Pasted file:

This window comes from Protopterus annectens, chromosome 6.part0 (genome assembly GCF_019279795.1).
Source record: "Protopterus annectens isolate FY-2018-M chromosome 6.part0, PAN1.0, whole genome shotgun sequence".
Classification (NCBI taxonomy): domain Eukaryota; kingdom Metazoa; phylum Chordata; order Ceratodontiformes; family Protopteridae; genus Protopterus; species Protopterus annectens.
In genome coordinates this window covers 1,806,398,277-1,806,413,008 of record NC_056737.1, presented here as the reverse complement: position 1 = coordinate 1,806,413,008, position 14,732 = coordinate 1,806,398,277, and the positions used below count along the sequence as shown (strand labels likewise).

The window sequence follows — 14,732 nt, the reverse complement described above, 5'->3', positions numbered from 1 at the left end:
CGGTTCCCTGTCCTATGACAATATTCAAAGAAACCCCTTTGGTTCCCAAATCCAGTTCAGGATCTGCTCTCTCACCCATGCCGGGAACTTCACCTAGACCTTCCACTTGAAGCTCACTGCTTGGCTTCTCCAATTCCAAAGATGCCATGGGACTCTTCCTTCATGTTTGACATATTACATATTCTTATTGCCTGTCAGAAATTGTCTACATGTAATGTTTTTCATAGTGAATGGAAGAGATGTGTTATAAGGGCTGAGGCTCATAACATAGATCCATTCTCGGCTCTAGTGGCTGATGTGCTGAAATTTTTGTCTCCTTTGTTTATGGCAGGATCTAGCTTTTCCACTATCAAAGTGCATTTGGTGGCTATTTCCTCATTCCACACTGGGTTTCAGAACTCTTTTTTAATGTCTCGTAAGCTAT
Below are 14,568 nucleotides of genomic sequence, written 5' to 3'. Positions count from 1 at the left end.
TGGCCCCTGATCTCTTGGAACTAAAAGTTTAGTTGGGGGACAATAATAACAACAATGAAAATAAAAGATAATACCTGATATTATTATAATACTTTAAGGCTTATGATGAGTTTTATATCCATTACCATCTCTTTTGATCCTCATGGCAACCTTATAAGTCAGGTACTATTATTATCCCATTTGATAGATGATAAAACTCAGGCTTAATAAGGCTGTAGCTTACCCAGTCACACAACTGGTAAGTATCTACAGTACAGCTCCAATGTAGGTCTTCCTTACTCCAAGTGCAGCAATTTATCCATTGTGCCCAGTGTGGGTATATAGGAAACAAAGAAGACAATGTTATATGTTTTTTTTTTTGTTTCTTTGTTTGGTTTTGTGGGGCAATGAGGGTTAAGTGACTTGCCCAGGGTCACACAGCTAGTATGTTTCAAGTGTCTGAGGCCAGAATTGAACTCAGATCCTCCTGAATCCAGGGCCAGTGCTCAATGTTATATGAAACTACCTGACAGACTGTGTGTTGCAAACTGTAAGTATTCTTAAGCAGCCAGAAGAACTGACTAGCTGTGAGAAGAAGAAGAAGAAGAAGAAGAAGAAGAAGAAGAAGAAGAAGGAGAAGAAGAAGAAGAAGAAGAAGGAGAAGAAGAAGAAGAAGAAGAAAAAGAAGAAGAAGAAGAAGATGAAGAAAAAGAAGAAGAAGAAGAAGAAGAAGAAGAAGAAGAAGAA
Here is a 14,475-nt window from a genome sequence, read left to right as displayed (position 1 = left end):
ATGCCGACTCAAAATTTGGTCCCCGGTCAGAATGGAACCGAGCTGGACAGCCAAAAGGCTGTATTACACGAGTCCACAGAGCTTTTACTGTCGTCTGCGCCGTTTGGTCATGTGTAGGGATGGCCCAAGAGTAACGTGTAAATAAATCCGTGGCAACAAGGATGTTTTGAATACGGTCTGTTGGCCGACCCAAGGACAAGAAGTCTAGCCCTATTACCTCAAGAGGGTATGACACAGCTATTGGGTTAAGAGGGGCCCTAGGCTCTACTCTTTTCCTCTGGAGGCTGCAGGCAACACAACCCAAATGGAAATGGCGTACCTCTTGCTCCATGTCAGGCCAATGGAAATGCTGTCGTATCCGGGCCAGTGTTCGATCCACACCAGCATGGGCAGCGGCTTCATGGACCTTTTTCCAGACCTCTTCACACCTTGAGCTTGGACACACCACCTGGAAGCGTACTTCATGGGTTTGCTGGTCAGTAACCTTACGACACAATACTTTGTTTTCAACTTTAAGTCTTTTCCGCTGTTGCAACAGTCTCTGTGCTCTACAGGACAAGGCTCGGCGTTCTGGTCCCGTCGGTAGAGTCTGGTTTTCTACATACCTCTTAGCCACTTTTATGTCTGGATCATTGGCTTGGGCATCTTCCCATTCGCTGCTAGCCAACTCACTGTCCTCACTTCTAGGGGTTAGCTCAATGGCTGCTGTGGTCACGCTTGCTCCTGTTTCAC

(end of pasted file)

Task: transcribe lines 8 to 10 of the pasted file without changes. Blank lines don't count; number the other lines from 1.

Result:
TGGCCCCTGATCTCTTGGAACTAAAAGTTTAGTTGGGGGACAATAATAACAACAATGAAAATAAAAGATAATACCTGATATTATTATAATACTTTAAGGCTTATGATGAGTTTTATATCCATTACCATCTCTTTTGATCCTCATGGCAACCTTATAAGTCAGGTACTATTATTATCCCATTTGATAGATGATAAAACTCAGGCTTAATAAGGCTGTAGCTTACCCAGTCACACAACTGGTAAGTATCTACAGTACAGCTCCAATGTAGGTCTTCCTTACTCCAAGTGCAGCAATTTATCCATTGTGCCCAGTGTGGGTATATAGGAAACAAAGAAGACAATGTTATATGTTTTTTTTTTTGTTTCTTTGTTTGGTTTTGTGGGGCAATGAGGGTTAAGTGACTTGCCCAGGGTCACACAGCTAGTATGTTTCAAGTGTCTGAGGCCAGAATTGAACTCAGATCCTCCTGAATCCAGGGCCAGTGCTCAATGTTATATGAAACTACCTGACAGACTGTGTGTTGCAAACTGTAAGTATTCTTAAGCAGCCAGAAGAACTGACTAGCTGTGAGAAGAAGAAGAAGAAGAAGAAGAAGAAGAAGAAGAAGAAGAAGGAGAAGAAGAAGAAGAAGAAGAAGGAGAAGAAGAAGAAGAAGAAGAAAAAGAAGAAGAAGAAGAAGATGAAGAAAAAGAAGAAGAAGAAGAAGAAGAAGAAGAAGAAGAAGAA
Here is a 14,475-nt window from a genome sequence, read left to right as displayed (position 1 = left end):
ATGCCGACTCAAAATTTGGTCCCCGGTCAGAATGGAACCGAGCTGGACAGCCAAAAGGCTGTATTACACGAGTCCACAGAGCTTTTACTGTCGTCTGCGCCGTTTGGTCATGTGTAGGGATGGCCCAAGAGTAACGTGTAAATAAATCCGTGGCAACAAGGATGTTTTGAATACGGTCTGTTGGCCGACCCAAGGACAAGAAGTCTAGCCCTATTACCTCAAGAGGGTATGACACAGCTATTGGGTTAAGAGGGGCCCTAGGCTCTACTCTTTTCCTCTGGAGGCTGCAGGCAACACAACCCAAATGGAAATGGCGTACCTCTTGCTCCATGTCAGGCCAATGGAAATGCTGTCGTATCCGGGCCAGTGTTCGATCCACACCAGCATGGGCAGCGGCTTCATGGACCTTTTTCCAGACCTCTTCACACCTTGAGCTTGGACACACCACCTGGAAGCGTACTTCATGGGTTTGCTGGTCAGTAACCTTACGACACAATACTTTGTTTTCAACTTTAAGTCTTTTCCGCTGTTGCAACAGTCTCTGTGCTCTACAGGACAAGGCTCGGCGTTCTGGTCCCGTCGGTAGAGTCTGGTTTTCTACATACCTCTTAGCCACTTTTATGTCTGGATCATTGGCTTGGGCATCTTCCCATTCGCTGCTAGCCAACTCACTGTCCTCACTTCTAGGGGTTAGCTCAATGGCTGCTGTGGTCACGCTTGCTCCTGTTTCAC